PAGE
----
Scottish Games promo

So I had a brief moment trying to be telegenic yesterday, being in front of the camera to do a bit for a promotional video being done for the EIF next week. I’m sure I will be edited to some extra small section as we don’t have much interesting stuff to say, but we shall have to see. Anyway, amongst the topics covered was “Why do you think VIS Entertainment went under” – which is sort of a tricky question to answer.

Sure, in the many times in Milnes after work at VIS we laboured long and loud over what we (the grunts) thought the problems were, and anyone for several tables around would be able to repeat them, but I think in the end it wasn’t as bad as it seemed then. Of course, we don’t have any insight into the real goings on, either financial or managerial, so it’s all supposition. However, from where we were sitting it seemed to boil down to one thing: cashflow.

VIS was pretty big at the end – probably still over 100 employees. That makes for a lot of salary going out the door each month. We had two big and one small project on the go (State of Emergency 2, Brave, and NTRA: Breeders Cup), and those had been going for a while, so there was probably little sales revenue from previous titles, only publisher milestone payments. Then of course Brave completed, with nothing to take its place – suddenly more than a third of those payments are gone, with potential sales revenue from it not likely to appear for many months. That’s going to hurt any company’s books, and if the balance is already tight…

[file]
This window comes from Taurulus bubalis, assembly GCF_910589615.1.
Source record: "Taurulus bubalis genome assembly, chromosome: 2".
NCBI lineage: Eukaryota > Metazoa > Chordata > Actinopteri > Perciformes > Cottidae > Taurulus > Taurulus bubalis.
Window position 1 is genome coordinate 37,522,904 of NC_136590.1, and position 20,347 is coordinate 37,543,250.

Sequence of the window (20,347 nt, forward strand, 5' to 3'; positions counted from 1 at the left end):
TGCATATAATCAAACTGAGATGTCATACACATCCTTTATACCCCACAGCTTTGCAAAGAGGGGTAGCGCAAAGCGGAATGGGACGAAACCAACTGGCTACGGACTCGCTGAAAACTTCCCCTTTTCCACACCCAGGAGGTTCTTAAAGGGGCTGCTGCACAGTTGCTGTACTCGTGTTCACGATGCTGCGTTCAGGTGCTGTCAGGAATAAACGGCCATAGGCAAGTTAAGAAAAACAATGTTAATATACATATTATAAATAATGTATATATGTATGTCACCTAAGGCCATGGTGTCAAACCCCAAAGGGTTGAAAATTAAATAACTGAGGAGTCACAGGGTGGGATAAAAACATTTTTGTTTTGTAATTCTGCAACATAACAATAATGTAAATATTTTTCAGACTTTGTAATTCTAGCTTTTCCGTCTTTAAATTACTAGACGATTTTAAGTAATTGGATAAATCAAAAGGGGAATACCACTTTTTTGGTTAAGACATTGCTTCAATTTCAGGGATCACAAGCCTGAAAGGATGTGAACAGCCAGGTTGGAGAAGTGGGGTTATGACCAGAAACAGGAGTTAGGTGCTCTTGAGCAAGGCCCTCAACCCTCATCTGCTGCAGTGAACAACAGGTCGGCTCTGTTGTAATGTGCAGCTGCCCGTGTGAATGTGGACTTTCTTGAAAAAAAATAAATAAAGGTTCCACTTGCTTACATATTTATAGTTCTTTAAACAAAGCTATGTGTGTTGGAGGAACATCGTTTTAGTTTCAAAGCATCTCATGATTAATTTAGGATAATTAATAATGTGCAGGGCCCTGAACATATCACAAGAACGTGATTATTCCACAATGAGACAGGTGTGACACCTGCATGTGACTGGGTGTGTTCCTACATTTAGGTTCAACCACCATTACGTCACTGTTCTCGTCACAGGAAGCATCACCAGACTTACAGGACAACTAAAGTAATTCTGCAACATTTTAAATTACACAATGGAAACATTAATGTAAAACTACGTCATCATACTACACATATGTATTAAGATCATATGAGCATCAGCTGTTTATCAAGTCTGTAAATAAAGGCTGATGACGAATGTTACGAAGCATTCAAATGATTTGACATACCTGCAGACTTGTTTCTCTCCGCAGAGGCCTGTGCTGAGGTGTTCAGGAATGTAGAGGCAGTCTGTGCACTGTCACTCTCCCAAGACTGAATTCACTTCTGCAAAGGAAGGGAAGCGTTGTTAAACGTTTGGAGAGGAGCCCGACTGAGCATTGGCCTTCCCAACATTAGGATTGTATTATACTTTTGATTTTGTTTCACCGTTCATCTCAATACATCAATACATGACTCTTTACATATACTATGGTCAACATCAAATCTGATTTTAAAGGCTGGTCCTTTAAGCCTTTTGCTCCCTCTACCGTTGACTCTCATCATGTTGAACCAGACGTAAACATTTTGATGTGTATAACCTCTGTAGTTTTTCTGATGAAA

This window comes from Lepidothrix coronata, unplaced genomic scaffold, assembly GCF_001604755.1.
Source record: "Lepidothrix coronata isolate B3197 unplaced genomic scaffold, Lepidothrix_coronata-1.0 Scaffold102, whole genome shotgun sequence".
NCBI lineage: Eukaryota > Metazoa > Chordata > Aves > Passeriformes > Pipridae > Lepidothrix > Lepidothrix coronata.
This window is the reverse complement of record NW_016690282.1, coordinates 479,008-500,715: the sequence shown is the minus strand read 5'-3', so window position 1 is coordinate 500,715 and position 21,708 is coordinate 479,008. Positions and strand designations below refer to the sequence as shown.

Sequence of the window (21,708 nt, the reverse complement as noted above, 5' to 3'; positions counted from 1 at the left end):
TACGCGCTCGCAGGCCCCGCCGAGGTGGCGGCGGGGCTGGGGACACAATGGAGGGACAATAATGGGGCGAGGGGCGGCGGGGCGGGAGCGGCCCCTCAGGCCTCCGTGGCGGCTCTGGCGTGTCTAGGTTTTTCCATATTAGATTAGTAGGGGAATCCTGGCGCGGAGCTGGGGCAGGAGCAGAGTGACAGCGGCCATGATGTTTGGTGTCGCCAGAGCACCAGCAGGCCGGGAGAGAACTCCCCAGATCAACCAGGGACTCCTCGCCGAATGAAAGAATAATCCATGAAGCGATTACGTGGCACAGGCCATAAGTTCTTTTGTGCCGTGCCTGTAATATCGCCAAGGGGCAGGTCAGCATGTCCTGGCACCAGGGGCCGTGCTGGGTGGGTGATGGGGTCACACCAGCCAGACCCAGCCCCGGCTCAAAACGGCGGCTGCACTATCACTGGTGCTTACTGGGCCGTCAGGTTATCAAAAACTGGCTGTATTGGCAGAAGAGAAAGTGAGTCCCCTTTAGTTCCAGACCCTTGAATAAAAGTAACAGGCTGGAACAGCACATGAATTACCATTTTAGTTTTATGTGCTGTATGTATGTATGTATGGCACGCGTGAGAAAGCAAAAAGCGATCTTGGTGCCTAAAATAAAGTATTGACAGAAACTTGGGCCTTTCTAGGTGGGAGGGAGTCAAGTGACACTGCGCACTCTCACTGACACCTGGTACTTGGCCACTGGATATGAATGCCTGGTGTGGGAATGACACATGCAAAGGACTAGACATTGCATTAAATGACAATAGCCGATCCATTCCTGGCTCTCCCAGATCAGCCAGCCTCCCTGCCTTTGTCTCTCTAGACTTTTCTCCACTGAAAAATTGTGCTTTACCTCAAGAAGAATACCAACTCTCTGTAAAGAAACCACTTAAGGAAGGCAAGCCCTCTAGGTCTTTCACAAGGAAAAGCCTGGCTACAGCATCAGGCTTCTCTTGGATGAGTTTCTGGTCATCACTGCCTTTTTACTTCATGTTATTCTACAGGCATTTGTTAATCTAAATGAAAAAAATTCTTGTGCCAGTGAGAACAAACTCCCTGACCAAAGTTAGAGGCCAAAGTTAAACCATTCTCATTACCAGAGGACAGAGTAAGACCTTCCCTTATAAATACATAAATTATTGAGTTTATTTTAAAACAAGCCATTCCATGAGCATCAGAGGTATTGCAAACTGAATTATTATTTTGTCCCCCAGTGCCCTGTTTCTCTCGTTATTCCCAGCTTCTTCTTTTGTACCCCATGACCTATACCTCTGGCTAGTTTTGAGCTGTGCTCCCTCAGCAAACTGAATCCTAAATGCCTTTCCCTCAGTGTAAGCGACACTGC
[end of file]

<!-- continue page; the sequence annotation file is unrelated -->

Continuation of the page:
That’s not really a ‘why’ so much as a ‘how’ though. The ‘why’ is even more supposition, but I think is reflected in much of what I’ve said here before. Publishers were being hit by tighter margins due to increasing costs, and were responding by tightening down on the developers. Slice the margins thinner and thinner, and the developer becomes so fragile that they cannot long survive if a project finishes with no follow-on, or worse, is cancelled early. In that sense, VIS were just another amongst many studios which died – Visual Science, DC Studios, and so many more across the UK and beyond.

Arguably had projects been cancelled or different decisions been taken things would have played out differently, maybe better, maybe worse. But it seems to me that even if a studio played a perfect game and made no wrong moves, they would still be only a small amount of bad luck away from failure. That for me is a symptom of a troubled industry, and is something I hope will improve. Certainly we all need to work smarter, not harder, to keep costs low enough that making games is profitable.

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Last modified: May 28 2017.